What You Need to Know About Wildfires and Homeowners Insurance

Although California’s dramatic and costly wildfires are the most likely to make the news, no state is immune from their devastating effects. Even tropical Hawaii has experienced wildfires on all of its islands. On average, the United States has about 100,000 wildfires each year, which burn over four million acres of land, according to data from the Business and Home Safety. The National Fire Protection Association estimates wildfires in 2007 resulted in $790 million dollars in property damage, excluding $1,800 million from that year’s California fire storms! As summer heats up, it’s a good time to reflect on your homeowners insurance policy and preventing wildfire damage.

It’s worth noting that all homeowner insurance policies provide coverage for loss that results from fire, regardless of its cause (the exception, of course, being you intentionally torching your home). But, as California and other residents of states considered to have high levels of wildfire exposure  can attest, you may have to settle for an extremely high deductible to get reasonably affordable homeowners coverage, if you can get it at all.

Most states do offer homeowners coverage through the FAIR Plan (Fair Access to Insurance Requirements), a resource of last resort, or JUA (Joint Underwriting Association), if the private market won’t cover you.  You also want to make certain that your homeowners insurance covers the replacement cost of your home rather than its cash value. This is particularly important if your property is in a high-risk area.  Don’t rely on what you paid for your home; get two or three estimates from qualified appraisers. By the way, check your policy to make certain it covers soot and smoke damage, which can involve costly repairs even if your home escapes a fire.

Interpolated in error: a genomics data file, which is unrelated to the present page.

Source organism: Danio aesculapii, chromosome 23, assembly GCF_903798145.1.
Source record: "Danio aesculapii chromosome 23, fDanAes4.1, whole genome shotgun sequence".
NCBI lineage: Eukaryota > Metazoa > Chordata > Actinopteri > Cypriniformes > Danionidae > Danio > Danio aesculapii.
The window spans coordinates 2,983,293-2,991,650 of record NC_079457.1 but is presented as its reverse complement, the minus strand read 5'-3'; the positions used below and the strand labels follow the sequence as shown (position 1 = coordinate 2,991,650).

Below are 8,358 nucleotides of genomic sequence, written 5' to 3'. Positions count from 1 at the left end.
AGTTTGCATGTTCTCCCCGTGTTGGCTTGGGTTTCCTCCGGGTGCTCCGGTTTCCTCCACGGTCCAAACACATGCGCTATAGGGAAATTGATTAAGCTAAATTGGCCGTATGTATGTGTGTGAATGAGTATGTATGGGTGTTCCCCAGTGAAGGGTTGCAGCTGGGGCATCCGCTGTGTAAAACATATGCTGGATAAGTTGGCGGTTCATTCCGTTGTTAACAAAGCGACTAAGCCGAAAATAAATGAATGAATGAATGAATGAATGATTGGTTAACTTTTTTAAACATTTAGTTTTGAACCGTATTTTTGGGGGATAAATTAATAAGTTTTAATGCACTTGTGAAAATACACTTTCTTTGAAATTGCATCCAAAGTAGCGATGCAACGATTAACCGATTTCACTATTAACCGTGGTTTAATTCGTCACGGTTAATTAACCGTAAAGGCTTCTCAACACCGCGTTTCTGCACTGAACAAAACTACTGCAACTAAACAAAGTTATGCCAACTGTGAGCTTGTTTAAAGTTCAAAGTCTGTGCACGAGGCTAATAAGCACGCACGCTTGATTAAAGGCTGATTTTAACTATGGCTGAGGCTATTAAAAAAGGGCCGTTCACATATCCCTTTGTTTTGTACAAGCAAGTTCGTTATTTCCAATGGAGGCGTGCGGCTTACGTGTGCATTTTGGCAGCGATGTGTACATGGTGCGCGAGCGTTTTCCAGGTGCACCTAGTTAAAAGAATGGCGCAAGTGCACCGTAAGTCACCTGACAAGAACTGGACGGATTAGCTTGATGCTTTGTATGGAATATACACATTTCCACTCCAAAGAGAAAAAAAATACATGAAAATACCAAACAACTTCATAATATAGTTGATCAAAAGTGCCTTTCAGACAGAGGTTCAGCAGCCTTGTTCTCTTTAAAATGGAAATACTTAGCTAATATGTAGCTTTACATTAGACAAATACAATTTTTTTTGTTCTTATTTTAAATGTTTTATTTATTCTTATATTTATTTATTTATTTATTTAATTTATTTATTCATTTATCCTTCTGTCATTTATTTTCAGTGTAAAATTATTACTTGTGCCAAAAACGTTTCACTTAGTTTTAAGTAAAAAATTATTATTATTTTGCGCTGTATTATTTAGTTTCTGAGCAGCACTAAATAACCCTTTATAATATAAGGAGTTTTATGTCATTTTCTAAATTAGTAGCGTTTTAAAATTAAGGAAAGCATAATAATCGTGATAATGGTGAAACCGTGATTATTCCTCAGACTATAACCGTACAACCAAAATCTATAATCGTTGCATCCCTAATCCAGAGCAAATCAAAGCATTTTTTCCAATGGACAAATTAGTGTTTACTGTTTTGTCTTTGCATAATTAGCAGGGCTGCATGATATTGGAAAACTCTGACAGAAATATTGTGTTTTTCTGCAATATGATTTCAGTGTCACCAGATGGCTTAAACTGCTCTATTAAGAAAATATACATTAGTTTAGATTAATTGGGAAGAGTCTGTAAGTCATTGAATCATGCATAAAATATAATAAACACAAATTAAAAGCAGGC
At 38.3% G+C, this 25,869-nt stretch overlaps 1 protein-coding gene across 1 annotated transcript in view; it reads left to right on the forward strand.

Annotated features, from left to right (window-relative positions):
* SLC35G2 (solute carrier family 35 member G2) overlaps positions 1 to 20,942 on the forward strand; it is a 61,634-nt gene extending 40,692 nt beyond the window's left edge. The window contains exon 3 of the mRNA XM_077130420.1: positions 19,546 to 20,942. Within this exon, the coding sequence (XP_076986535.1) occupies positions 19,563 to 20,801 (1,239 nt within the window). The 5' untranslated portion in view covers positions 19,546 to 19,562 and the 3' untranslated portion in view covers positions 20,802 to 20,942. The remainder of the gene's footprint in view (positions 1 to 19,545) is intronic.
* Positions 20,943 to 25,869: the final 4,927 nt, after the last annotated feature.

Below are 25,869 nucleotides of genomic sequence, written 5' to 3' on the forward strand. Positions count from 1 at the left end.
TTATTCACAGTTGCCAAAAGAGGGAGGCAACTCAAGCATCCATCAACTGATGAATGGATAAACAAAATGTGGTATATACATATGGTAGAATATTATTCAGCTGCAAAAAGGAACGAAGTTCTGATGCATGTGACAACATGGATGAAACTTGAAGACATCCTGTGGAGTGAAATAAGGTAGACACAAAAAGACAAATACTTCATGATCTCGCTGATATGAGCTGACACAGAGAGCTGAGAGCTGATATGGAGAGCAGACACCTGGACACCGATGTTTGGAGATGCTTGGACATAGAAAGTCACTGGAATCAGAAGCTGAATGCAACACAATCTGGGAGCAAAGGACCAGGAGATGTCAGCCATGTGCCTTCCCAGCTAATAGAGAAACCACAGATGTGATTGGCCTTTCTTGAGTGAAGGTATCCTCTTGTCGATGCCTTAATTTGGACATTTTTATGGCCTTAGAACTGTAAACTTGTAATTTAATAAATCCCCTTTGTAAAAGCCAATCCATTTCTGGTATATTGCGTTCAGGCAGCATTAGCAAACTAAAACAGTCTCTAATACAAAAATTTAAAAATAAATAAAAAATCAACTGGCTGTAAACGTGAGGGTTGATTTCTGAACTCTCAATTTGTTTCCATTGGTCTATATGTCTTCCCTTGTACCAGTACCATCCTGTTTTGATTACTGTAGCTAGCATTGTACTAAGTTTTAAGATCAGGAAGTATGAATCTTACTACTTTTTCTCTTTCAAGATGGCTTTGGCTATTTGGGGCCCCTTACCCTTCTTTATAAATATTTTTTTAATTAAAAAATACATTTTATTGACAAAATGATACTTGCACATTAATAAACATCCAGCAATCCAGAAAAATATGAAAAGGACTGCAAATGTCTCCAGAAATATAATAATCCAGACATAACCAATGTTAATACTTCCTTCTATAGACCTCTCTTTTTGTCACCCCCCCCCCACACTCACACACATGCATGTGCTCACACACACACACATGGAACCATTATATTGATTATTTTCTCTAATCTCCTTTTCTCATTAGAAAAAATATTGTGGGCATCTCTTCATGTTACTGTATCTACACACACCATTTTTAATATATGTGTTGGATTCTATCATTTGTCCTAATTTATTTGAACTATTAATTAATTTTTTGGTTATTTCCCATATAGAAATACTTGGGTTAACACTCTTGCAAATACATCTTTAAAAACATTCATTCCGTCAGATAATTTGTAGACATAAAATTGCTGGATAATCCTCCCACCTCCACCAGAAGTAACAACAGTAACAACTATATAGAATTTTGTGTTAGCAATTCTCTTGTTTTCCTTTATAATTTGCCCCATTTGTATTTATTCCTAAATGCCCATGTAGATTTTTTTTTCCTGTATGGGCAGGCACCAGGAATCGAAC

Once you have adequate homeowners insurance coverage, protect your premium and your property with these proactive, preventive tips:

  • Upgrade your home’s wiring or install a fire alarm with direct alert to an outside service. This not only helps prevent or lessen fire damage, it can result in up to 20% discount on your homeowners insurance policy.
  • Replace highly combustible shake roofing and siding with fire-resistant materials.
  • Install fire sprinkler systems.
  • Cut back shrubbery, tree limbs and other combustible growth around your home.
  • Create firebreaks such as cement walkways, driveways and gravel paths around your home.
  • If you live in a rural area, be sure your access from the main road is clearly marked with your address so firefighters can find you.
  • Have an evacuation plans for your family, pets and livestock.
  • Test your smoke alarms and fire extinguishers regularly.
  • Store firewood and other combustible materials well away from your home and garage.


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